Free Fatty Acids and Energy Metabolites in Ischemic Cerebral Cortex with Noradrenaline Depletion

Shinichi Yoshida, Sami I. Harik, Raul Busto, Mercedes Santiso, Elena Martinez, Myron D. Ginsberg

Research output: Contribution to journalArticlepeer-review

36 Scopus citations


We tested whether cerebral noradrenaline (NA) may play a central role in mediating the increased production of free fatty acids (FFAs) during cerebral ischemia. Levels of FFAs, cyclic AMP, and NA, as well as ATP, ADP, and AMP, were measured in cerebral cortex during decapitation ischemia in rats 2 weeks after unilateral locus ceruleus lesion. Comparisons were made between the results obtained from the contralateral cortex with normal NA content and the NA-depleted ipsilateral cortex. Although NA depletion was associated with a diminished transient rise of cyclic AMP in response to ischemia, it failed to influence the magnitude of FFA increase or the decline of energy state within the 15-min period of ischemia. A more than twofold increase of total FFAs (sum of palmitic, stearic, oleic, arachidonic, and docosahexaenoic acids) was observed in both hemispheres at 1 min after decapitation, when energy failure became manifest. The increased production of FFAs continued throughout the 15 min of ischemia, with a preferential rise in the levels of stearic and arachidonic acids. There was an inverse correlation between FFA levels and total adenylate pool. The results do not support a major role for NA and cyclic AMP in increasing cortical FFAs during complete ischemia. Instead, they are consistent with the view that impaired oxidative phosphorylation activates deacylating enzymes. Disturbance of reacylation due to energy depletion is probably another factor contributing to the continuous increase of FFAs during prolonged ischemia.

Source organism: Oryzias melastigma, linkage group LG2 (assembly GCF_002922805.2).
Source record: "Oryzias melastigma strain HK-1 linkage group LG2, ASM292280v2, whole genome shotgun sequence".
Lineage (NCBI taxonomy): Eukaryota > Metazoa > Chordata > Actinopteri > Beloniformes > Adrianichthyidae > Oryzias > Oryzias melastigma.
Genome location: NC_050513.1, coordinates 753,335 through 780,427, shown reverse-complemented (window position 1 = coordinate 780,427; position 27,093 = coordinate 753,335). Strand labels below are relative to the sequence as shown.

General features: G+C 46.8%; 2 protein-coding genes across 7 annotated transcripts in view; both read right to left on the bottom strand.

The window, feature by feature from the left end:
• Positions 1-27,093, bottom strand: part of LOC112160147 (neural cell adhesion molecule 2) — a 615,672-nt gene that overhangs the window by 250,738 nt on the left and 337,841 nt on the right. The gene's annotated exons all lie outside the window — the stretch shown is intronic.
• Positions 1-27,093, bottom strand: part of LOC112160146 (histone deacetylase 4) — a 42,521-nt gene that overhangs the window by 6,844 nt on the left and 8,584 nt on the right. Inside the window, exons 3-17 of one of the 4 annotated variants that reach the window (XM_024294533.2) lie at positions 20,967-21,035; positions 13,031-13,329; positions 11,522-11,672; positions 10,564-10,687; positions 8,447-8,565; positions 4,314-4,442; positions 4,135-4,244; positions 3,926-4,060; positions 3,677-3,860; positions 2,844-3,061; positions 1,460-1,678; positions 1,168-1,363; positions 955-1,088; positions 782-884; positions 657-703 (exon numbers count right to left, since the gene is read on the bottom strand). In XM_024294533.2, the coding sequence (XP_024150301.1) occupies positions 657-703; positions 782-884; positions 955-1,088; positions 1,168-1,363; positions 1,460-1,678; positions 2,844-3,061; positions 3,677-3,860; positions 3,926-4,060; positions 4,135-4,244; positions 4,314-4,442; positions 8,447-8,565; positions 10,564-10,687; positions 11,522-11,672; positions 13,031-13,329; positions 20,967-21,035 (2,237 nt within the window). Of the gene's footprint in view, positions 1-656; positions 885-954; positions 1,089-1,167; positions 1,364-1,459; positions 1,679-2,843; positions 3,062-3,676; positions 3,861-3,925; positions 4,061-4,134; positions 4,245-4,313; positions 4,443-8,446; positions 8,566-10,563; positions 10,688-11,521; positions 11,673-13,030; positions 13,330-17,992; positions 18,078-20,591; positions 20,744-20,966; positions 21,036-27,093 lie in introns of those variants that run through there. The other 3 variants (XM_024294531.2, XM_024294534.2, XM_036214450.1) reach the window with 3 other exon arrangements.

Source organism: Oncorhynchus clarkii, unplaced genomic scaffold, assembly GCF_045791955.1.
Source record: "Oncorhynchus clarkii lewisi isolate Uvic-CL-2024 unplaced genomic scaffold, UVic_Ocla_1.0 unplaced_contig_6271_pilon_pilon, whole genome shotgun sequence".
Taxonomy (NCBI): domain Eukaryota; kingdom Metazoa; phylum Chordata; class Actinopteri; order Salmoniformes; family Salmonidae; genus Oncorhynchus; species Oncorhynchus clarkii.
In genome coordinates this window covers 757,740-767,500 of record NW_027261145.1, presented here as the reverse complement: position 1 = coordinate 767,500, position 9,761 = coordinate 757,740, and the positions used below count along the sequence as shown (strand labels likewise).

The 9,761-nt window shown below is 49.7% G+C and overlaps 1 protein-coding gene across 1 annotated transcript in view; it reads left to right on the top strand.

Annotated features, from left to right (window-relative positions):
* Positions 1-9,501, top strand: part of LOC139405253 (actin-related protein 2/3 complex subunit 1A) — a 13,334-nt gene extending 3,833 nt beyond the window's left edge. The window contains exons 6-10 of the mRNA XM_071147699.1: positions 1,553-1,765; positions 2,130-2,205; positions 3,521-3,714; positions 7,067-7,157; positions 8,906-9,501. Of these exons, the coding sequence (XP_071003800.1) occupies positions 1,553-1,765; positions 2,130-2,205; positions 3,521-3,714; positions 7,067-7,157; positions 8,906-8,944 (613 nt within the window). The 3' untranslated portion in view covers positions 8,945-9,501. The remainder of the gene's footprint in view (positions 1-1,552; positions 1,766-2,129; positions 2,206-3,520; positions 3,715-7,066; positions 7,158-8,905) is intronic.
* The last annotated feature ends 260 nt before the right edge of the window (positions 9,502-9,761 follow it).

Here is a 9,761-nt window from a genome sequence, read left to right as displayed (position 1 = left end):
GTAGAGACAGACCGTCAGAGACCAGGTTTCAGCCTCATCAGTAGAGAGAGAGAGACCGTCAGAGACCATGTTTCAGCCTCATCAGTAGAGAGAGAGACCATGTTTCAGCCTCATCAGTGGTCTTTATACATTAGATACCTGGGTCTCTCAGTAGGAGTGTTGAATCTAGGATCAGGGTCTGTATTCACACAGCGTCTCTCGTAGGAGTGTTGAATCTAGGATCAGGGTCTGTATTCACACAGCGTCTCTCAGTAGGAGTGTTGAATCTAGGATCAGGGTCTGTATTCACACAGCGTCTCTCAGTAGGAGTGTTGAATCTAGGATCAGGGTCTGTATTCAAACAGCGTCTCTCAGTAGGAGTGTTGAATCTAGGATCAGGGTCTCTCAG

Original languageEnglish (US)
Pages (from-to)711-717
Number of pages7
JournalJournal of neurochemistry
Issue number3
StatePublished - Mar 1984


  • Brain ischemia
  • Cerebral cortex
  • Cyclic AMP
  • Free fatty acids
  • Metabolic effect
  • Noradrenaline

ASJC Scopus subject areas

  • Biochemistry
  • Cellular and Molecular Neuroscience


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